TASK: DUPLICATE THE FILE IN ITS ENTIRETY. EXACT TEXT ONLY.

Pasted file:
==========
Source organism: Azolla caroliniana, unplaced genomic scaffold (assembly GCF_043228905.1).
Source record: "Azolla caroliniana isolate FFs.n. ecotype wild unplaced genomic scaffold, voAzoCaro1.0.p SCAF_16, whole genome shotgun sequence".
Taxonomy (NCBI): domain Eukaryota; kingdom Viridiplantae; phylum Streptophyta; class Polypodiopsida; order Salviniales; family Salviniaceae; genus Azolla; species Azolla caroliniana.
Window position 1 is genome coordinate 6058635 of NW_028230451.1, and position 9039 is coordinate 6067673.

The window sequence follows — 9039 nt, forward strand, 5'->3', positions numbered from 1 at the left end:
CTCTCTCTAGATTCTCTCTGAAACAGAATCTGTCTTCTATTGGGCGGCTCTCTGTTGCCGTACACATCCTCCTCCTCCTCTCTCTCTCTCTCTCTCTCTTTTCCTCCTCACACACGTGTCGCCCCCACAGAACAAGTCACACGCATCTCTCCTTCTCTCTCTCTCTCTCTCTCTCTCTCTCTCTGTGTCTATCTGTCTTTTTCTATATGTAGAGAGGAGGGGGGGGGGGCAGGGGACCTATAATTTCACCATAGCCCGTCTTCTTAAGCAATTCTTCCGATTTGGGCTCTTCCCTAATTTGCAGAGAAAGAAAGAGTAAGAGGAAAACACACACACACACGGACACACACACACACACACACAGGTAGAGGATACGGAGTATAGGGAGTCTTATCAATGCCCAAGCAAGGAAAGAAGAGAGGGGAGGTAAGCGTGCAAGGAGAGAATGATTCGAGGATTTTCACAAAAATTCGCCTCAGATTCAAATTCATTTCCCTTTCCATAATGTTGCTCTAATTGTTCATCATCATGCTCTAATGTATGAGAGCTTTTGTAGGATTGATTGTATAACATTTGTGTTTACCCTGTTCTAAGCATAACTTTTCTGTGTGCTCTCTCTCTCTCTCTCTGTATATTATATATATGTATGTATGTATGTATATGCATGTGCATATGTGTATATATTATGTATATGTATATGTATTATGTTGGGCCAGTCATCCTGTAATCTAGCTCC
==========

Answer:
Source organism: Azolla caroliniana, unplaced genomic scaffold (assembly GCF_043228905.1).
Source record: "Azolla caroliniana isolate FFs.n. ecotype wild unplaced genomic scaffold, voAzoCaro1.0.p SCAF_16, whole genome shotgun sequence".
Taxonomy (NCBI): domain Eukaryota; kingdom Viridiplantae; phylum Streptophyta; class Polypodiopsida; order Salviniales; family Salviniaceae; genus Azolla; species Azolla caroliniana.
Window position 1 is genome coordinate 6058635 of NW_028230451.1, and position 9039 is coordinate 6067673.

The window sequence follows — 9039 nt, forward strand, 5'->3', positions numbered from 1 at the left end:
CTCTCTCTAGATTCTCTCTGAAACAGAATCTGTCTTCTATTGGGCGGCTCTCTGTTGCCGTACACATCCTCCTCCTCCTCTCTCTCTCTCTCTCTCTCTTTTCCTCCTCACACACGTGTCGCCCCCACAGAACAAGTCACACGCATCTCTCCTTCTCTCTCTCTCTCTCTCTCTCTCTCTCTCTGTGTCTATCTGTCTTTTTCTATATGTAGAGAGGAGGGGGGGGGGGCAGGGGACCTATAATTTCACCATAGCCCGTCTTCTTAAGCAATTCTTCCGATTTGGGCTCTTCCCTAATTTGCAGAGAAAGAAAGAGTAAGAGGAAAACACACACACACACGGACACACACACACACACACACAGGTAGAGGATACGGAGTATAGGGAGTCTTATCAATGCCCAAGCAAGGAAAGAAGAGAGGGGAGGTAAGCGTGCAAGGAGAGAATGATTCGAGGATTTTCACAAAAATTCGCCTCAGATTCAAATTCATTTCCCTTTCCATAATGTTGCTCTAATTGTTCATCATCATGCTCTAATGTATGAGAGCTTTTGTAGGATTGATTGTATAACATTTGTGTTTACCCTGTTCTAAGCATAACTTTTCTGTGTGCTCTCTCTCTCTCTCTCTGTATATTATATATATGTATGTATGTATGTATATGCATGTGCATATGTGTATATATTATGTATATGTATATGTATTATGTTGGGCCAGTCATCCTGTAATCTAGCTCC